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Breast cancer affects millions of lives worldwide, causing emotional and physical distress to patients and their families. Among the various risk factors contributing to breast cancer, one of the most prominent is the BRCA gene. The BRCA gene plays a crucial role in maintaining the stability of our genetic material.
BRCA stands for "Breast Cancer Susceptibility Gene." There are two types of BRCA genes, BRCA1 and BRCA2, located on different chromosomes (17q21 and 13q12.3, respectively). These genes encode tumour suppressor proteins that help repair damaged DNA and maintain genomic stability. In essence, they act as "caretakers" of our genetic material, preventing the development of abnormal cells and cancers.
When BRCA1 or BRCA2 genes undergo harmful mutations, they lose their ability to repair damaged DNA effectively. This can lead to an increased risk of breast, ovarian, and other types of cancer. Inherited mutations in these genes are associated with hereditary breast and ovarian cancer syndrome (HBOC), which accounts for a small percentage of all breast cancer cases but tends to have a higher lifetime risk of cancer development.
Carrying a BRCA gene mutation does not necessarily guarantee the development of cancer. However, it significantly elevates the risk compared to the general population. Women with harmful BRCA1 mutations have a 40% to 85% risk of developing breast cancer during their lifetime, while those with BRCA2 mutations face a 45% to 85% risk. Additionally, the risk of ovarian cancer is substantially increased for women with BRCA mutations.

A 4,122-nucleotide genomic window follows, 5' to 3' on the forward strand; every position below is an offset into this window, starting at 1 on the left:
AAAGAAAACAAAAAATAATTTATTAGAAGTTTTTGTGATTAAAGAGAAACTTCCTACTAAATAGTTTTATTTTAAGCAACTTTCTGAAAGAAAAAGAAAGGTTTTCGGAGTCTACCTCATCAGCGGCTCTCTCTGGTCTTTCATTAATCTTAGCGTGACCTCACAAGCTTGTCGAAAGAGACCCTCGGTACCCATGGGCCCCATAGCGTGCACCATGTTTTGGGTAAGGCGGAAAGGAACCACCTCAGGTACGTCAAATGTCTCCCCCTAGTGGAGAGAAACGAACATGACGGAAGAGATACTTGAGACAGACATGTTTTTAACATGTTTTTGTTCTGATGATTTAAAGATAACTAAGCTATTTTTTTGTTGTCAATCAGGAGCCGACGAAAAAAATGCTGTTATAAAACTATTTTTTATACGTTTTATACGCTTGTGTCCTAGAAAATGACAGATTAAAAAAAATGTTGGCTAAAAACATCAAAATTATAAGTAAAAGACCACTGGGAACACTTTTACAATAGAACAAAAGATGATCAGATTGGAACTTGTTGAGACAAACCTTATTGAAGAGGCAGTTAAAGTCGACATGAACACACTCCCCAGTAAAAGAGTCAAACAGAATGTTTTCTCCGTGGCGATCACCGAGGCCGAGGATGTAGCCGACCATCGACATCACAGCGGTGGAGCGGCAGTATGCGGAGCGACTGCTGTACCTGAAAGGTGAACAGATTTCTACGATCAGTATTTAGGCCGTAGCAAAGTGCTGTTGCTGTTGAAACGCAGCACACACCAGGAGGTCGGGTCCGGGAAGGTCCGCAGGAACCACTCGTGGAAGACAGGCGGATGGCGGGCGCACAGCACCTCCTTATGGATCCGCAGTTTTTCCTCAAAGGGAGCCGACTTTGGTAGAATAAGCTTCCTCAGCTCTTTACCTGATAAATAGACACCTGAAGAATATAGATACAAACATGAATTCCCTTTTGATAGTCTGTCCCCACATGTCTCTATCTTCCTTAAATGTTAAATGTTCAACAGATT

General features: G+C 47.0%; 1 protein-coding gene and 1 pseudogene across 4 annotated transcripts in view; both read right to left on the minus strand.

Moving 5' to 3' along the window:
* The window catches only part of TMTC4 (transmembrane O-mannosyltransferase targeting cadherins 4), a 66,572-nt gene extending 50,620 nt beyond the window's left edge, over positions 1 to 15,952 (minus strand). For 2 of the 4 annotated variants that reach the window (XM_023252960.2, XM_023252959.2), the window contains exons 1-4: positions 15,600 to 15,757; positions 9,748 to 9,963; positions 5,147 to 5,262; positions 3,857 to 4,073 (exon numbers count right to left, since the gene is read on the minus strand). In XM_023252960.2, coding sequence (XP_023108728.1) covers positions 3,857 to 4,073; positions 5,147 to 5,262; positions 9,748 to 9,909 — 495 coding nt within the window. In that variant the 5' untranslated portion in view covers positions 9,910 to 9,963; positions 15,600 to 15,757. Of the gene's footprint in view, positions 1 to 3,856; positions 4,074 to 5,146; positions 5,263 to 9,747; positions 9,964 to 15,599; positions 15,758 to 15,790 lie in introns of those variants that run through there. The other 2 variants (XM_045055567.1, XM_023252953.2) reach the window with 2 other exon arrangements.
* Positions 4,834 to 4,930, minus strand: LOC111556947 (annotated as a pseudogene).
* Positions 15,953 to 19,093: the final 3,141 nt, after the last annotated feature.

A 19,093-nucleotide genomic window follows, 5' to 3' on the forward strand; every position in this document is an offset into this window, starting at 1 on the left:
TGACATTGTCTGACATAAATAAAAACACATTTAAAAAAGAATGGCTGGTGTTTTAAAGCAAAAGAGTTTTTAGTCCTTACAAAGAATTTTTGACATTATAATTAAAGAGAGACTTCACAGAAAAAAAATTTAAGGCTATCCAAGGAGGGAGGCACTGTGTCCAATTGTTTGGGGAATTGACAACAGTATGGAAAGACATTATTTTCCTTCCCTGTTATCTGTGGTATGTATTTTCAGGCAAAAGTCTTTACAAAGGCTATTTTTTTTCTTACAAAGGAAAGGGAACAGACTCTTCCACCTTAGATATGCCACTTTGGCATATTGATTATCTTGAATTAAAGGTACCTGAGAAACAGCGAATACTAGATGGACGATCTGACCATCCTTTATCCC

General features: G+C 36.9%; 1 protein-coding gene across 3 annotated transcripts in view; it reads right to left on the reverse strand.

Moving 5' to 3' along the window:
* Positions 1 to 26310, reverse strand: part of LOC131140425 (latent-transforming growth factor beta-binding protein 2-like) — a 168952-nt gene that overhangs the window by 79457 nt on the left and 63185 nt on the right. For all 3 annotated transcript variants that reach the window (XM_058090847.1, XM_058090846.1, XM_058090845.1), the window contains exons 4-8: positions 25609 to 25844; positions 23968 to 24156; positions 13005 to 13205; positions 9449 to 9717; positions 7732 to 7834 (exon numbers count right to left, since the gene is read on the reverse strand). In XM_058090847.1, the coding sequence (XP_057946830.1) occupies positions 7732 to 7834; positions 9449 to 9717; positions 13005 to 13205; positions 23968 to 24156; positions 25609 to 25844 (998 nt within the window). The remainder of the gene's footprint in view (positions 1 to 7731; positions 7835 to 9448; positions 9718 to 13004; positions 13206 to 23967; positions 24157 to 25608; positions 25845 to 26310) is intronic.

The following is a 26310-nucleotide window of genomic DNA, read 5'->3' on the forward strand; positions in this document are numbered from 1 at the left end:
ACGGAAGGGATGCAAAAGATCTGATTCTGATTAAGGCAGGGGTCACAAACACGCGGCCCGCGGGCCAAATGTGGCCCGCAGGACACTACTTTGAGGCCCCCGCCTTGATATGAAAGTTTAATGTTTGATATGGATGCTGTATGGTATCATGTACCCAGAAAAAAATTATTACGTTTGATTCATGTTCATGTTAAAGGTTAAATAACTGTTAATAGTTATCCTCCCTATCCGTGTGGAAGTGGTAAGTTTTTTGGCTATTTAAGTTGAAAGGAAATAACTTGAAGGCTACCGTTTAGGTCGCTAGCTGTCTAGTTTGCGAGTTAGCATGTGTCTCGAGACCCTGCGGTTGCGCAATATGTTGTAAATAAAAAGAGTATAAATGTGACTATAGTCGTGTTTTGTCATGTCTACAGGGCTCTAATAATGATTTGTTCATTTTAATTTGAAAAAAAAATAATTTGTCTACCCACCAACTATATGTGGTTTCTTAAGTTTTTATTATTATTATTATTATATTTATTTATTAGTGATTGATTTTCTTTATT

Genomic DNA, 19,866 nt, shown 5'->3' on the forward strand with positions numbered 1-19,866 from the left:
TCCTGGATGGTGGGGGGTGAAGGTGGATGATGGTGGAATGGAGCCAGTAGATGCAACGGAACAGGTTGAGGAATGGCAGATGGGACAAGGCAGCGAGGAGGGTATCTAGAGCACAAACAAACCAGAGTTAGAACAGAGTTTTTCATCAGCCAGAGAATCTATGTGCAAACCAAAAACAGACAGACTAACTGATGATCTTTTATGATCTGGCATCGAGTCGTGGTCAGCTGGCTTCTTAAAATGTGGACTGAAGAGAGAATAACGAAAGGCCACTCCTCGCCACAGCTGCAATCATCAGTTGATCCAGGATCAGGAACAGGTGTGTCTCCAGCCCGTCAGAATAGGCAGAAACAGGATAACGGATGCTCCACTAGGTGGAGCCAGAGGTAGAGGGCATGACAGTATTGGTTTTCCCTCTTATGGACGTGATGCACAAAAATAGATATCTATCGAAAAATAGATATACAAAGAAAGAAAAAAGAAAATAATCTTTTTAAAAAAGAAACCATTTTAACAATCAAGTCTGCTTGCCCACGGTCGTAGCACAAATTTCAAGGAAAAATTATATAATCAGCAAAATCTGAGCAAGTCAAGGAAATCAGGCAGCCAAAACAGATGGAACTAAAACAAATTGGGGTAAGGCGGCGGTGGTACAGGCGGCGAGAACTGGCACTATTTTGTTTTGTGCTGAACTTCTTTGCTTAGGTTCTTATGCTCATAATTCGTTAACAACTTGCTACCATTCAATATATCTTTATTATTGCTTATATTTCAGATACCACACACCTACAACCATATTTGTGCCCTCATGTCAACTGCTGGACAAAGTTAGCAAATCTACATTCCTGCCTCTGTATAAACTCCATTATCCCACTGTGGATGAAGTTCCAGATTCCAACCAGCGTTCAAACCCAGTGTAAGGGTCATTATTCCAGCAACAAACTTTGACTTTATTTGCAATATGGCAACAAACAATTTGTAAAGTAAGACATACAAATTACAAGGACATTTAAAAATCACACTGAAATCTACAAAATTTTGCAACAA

If you have a family history of breast or ovarian cancer, or if you belong to a high-risk ethnic group, genetic testing can determine whether you carry a harmful BRCA mutation. Genetic counselling is recommended before and after testing to ensure a full understanding of the implications of the results and to discuss appropriate risk management strategies.
For individuals carrying harmful BRCA mutations, there are several risk reduction strategies available. These may include increased surveillance with regular screenings, prophylactic surgeries (e.g., mastectomy or oophorectomy), and preventive medications. Decisions regarding risk reduction should be made after thorough discussions with healthcare professionals and genetic counsellors, considering personal and family circumstances.
While BRCA mutations are predominantly linked to breast and ovarian cancer, they may also be associated with an increased risk of other cancers, such as pancreatic, prostate, and male breast cancer. Consequently, BRCA gene testing and risk assessment extend beyond women and encompass men as well.
Ongoing research in the field of BRCA genes continues to shed light on the underlying mechanisms and potential treatment options. Targeted therapies, such as PARP inhibitors, have shown promise in treating certain BRCA-related cancers, providing hope for more effective and personalized treatments in the future.
The discovery of BRCA genes has significantly advanced our understanding of the genetic basis of breast cancer. Genetic testing and counselling have become vital tools in assessing an individual's risk and guiding appropriate risk management strategies. As research progresses, we hope to witness further breakthroughs that will revolutionize breast cancer prevention, detection, and treatment, ultimately leading to improved outcomes and a brighter future for those at risk.